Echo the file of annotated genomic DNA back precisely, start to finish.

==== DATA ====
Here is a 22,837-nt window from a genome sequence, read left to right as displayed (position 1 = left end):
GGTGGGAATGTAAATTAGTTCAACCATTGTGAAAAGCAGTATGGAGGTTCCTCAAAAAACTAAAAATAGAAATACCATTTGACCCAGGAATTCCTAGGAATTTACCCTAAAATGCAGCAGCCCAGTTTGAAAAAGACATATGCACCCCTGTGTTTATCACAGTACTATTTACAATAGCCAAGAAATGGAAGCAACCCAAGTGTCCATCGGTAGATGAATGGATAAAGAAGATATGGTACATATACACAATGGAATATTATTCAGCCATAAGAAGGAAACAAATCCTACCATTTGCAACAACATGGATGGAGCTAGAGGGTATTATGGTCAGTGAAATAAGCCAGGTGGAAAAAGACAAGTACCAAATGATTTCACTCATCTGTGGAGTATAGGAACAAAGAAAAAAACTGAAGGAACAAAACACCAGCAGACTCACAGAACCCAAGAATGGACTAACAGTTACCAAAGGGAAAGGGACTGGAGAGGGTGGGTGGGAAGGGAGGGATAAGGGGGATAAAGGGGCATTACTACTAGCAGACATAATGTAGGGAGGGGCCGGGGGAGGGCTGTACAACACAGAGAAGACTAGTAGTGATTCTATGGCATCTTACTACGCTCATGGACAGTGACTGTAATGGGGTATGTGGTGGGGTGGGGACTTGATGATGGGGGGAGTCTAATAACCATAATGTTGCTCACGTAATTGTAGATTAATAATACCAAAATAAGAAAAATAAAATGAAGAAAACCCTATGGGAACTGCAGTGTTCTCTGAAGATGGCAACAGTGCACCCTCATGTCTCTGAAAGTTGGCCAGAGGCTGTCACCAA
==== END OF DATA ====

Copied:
Here is a 22,837-nt window from a genome sequence, read left to right as displayed (position 1 = left end):
GGTGGGAATGTAAATTAGTTCAACCATTGTGAAAAGCAGTATGGAGGTTCCTCAAAAAACTAAAAATAGAAATACCATTTGACCCAGGAATTCCTAGGAATTTACCCTAAAATGCAGCAGCCCAGTTTGAAAAAGACATATGCACCCCTGTGTTTATCACAGTACTATTTACAATAGCCAAGAAATGGAAGCAACCCAAGTGTCCATCGGTAGATGAATGGATAAAGAAGATATGGTACATATACACAATGGAATATTATTCAGCCATAAGAAGGAAACAAATCCTACCATTTGCAACAACATGGATGGAGCTAGAGGGTATTATGGTCAGTGAAATAAGCCAGGTGGAAAAAGACAAGTACCAAATGATTTCACTCATCTGTGGAGTATAGGAACAAAGAAAAAAACTGAAGGAACAAAACACCAGCAGACTCACAGAACCCAAGAATGGACTAACAGTTACCAAAGGGAAAGGGACTGGAGAGGGTGGGTGGGAAGGGAGGGATAAGGGGGATAAAGGGGCATTACTACTAGCAGACATAATGTAGGGAGGGGCCGGGGGAGGGCTGTACAACACAGAGAAGACTAGTAGTGATTCTATGGCATCTTACTACGCTCATGGACAGTGACTGTAATGGGGTATGTGGTGGGGTGGGGACTTGATGATGGGGGGAGTCTAATAACCATAATGTTGCTCACGTAATTGTAGATTAATAATACCAAAATAAGAAAAATAAAATGAAGAAAACCCTATGGGAACTGCAGTGTTCTCTGAAGATGGCAACAGTGCACCCTCATGTCTCTGAAAGTTGGCCAGAGGCTGTCACCAA